August 6, 2012 -
A class action lawsuit in federal court has questioned the legality of California’s DNA collection law. So far, it is the only civil suit of its kind in the country but more lawsuits are expected to be filed. The law’s mandate allows persons who are arrested, but not convicted of any crime, to be swabbed.
The case of Lily Haskell and three other plaintiffs started when the four were arrested after joining a peace rally in San Francisco. Though they were not convicted of any crime, and consequently released, a cheek swab containing their DNA material was obtained by the San Francisco Police Department (SFPD). Haskell and the three others now have their DNA stored in a national databank. They are arguing before the court that a DNA sample wrongfully or forcefully taken from an individual is a violation of constitutional rights.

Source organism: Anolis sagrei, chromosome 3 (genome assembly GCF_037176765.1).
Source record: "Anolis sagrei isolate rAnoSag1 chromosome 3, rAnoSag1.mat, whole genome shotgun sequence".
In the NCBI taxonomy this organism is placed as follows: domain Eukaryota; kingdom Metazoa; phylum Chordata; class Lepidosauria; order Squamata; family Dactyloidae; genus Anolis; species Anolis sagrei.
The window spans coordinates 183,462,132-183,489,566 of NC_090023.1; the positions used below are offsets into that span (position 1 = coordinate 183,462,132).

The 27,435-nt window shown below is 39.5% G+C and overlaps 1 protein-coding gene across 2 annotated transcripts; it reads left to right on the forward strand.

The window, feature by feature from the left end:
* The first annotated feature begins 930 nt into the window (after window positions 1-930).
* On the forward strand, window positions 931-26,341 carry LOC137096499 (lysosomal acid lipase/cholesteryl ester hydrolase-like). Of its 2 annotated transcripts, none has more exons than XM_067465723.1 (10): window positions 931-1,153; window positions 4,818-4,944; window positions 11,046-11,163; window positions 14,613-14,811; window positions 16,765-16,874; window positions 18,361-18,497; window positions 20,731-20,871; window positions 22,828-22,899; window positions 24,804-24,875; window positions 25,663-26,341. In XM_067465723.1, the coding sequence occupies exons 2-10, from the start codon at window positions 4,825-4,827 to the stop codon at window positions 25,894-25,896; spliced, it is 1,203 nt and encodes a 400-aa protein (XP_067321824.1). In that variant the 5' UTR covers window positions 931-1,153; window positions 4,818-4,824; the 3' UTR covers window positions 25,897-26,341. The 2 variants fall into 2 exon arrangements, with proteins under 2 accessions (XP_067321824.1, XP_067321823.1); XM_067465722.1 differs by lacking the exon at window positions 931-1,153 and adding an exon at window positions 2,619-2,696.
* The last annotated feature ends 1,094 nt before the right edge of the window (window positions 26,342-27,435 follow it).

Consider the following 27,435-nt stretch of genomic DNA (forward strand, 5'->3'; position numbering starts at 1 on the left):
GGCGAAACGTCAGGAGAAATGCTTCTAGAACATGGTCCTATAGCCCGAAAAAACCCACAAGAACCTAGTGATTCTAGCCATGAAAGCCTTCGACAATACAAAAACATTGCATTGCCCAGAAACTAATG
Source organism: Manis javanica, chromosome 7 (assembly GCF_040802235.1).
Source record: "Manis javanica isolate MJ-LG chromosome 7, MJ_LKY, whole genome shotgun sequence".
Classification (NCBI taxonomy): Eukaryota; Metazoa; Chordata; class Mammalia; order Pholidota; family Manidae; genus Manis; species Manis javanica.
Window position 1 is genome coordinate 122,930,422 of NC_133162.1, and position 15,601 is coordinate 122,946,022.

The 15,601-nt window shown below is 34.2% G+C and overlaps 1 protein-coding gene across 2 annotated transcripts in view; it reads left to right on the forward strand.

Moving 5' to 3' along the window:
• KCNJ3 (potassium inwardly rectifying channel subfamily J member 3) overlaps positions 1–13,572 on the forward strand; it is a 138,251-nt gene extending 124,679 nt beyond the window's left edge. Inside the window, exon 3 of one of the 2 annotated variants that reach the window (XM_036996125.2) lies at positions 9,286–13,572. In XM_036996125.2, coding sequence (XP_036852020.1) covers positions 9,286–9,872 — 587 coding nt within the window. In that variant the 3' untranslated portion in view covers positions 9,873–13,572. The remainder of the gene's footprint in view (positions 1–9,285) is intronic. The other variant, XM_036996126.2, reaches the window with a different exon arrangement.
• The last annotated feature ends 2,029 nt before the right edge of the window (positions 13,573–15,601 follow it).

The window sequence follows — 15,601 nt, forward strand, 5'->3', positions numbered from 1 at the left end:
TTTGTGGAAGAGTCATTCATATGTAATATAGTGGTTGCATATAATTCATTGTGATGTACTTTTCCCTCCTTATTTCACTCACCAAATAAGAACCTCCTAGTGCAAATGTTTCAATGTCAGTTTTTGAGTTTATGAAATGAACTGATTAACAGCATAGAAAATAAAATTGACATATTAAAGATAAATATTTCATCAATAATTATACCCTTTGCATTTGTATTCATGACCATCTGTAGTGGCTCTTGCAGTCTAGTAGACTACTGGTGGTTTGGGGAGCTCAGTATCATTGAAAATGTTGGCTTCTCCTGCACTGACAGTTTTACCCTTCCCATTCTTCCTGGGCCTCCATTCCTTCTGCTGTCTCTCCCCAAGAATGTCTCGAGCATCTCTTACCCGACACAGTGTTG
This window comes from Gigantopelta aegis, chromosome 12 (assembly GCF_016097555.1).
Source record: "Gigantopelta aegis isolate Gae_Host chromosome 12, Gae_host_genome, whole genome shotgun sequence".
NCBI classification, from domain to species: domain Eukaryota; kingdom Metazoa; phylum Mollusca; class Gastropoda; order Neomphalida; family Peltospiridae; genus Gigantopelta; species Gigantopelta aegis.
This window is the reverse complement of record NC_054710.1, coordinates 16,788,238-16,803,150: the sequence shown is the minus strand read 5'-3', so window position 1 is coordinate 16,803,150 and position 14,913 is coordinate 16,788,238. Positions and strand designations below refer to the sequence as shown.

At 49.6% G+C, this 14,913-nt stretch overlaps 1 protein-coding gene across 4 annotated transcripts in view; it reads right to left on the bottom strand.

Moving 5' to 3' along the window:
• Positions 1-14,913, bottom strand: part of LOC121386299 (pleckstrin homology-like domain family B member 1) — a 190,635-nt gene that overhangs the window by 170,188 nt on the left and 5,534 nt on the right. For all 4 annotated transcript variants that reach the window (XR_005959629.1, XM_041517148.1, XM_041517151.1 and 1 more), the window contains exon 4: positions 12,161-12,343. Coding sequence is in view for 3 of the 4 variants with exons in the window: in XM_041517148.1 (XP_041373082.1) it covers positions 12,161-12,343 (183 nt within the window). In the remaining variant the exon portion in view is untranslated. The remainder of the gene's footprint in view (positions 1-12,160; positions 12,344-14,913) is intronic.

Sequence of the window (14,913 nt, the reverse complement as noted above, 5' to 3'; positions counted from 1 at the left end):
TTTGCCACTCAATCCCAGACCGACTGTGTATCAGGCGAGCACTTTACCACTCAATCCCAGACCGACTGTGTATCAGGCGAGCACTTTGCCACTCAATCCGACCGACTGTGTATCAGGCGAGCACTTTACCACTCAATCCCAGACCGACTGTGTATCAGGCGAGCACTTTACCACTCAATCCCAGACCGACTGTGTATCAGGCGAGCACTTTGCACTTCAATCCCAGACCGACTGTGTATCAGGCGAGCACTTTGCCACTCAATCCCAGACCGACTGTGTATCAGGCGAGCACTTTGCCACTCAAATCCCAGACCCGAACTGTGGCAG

The California law was a result of the passing of Proposition 69 in 2004. It was not put into effect until January 2009. Proposition 69 states that anyone who has been arrested for a felony must submit a DNA sample which is then stored in a national criminal database. This database is open to law enforcement agencies such as the FBI, Sheriff’s Departments or local police. The collection of DNA samples was initially intended for perpetrators of serious crimes such as murder, robbery, rape and drug related offences However, with the new mandate, person charged with lesser offences can be subjected to DNA collection.
Those who are protesting the law argue that it is a clear violation of their constitutional guarantees of privacy, and freedom from unreasonable search and seizure.
Should California’s DNA collection law be struck down?